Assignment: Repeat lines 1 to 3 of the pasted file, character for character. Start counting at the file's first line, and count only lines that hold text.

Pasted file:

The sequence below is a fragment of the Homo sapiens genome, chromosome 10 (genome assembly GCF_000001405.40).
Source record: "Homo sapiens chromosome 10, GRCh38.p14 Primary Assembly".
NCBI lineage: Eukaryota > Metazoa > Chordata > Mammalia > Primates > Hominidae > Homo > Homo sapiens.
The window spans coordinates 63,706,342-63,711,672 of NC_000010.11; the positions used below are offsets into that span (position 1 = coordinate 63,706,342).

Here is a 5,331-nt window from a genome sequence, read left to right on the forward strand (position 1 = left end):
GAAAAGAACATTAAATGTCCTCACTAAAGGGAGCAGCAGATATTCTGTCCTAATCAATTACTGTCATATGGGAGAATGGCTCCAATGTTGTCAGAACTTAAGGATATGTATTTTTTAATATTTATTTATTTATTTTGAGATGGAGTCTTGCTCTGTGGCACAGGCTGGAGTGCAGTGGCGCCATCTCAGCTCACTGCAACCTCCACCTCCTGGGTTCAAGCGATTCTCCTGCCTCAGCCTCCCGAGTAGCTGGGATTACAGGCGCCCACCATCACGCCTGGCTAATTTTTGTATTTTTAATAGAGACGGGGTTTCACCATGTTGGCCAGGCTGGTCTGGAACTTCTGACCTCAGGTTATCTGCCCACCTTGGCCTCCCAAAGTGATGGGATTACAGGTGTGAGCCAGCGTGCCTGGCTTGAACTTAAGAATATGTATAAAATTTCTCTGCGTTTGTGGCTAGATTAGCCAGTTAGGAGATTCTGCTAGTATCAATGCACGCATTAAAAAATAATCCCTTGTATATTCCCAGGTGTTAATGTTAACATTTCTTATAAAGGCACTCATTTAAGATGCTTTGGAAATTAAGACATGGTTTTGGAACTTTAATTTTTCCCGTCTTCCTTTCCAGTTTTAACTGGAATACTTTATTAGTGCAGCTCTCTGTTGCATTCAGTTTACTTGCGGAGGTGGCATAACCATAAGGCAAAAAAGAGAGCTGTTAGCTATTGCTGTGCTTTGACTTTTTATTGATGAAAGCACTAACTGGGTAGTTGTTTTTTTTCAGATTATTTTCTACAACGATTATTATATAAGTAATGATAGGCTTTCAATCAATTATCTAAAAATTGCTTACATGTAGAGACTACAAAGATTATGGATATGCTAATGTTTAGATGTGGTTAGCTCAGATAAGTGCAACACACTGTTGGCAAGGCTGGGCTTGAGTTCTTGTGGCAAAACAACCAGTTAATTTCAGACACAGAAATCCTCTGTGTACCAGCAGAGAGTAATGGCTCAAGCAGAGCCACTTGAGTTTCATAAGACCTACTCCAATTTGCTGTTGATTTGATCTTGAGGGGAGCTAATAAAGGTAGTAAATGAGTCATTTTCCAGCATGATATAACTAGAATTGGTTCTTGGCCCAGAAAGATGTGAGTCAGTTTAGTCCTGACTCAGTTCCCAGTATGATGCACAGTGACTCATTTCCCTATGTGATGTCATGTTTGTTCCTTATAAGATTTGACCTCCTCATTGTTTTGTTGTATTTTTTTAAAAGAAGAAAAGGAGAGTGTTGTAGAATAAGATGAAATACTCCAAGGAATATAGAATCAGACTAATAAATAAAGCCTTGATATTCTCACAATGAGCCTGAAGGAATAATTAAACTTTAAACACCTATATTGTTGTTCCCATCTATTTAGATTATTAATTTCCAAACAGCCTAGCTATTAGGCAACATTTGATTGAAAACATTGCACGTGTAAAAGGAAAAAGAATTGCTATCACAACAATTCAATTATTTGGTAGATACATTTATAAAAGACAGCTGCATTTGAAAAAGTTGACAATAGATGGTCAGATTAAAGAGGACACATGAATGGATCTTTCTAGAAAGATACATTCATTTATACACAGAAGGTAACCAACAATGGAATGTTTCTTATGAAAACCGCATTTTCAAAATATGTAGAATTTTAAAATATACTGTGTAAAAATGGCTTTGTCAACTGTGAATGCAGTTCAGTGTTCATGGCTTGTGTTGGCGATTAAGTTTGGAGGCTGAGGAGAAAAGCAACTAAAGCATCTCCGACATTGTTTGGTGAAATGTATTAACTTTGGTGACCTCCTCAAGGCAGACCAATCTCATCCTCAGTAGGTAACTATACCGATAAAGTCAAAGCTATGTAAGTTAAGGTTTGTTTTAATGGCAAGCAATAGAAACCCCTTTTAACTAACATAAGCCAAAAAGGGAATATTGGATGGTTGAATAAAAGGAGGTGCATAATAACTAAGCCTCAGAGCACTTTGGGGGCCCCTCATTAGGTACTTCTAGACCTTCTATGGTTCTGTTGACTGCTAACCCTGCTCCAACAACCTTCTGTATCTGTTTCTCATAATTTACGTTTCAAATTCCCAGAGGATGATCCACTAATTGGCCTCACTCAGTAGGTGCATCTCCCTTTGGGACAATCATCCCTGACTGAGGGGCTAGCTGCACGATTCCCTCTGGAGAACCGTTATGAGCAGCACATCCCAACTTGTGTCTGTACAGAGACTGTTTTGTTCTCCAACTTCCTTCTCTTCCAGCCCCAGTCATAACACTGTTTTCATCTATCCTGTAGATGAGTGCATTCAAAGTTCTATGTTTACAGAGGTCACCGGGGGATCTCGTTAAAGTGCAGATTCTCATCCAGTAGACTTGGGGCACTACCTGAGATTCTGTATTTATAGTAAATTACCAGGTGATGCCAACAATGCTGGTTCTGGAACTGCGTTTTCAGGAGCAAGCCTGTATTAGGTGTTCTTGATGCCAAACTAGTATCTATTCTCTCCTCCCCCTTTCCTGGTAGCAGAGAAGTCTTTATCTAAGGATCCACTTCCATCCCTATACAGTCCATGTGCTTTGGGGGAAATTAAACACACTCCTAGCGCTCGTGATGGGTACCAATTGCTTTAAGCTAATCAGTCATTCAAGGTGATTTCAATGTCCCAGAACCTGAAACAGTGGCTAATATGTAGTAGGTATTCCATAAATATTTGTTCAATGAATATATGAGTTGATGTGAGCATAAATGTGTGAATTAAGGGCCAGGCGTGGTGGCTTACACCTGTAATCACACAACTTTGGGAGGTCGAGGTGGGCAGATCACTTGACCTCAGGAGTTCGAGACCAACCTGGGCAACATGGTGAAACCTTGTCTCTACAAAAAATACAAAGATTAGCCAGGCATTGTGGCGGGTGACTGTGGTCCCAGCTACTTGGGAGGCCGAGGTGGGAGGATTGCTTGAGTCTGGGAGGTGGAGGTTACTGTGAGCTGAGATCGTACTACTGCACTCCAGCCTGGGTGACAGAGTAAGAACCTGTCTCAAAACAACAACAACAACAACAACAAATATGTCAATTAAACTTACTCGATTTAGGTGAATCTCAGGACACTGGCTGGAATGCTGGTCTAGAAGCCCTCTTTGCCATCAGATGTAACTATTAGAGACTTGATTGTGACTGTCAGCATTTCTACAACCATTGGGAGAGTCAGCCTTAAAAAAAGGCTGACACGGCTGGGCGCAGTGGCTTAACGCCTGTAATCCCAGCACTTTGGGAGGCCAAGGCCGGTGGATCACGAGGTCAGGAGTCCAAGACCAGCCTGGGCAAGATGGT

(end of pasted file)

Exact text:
The sequence below is a fragment of the Homo sapiens genome, chromosome 10 (genome assembly GCF_000001405.40).
Source record: "Homo sapiens chromosome 10, GRCh38.p14 Primary Assembly".
NCBI lineage: Eukaryota > Metazoa > Chordata > Mammalia > Primates > Hominidae > Homo > Homo sapiens.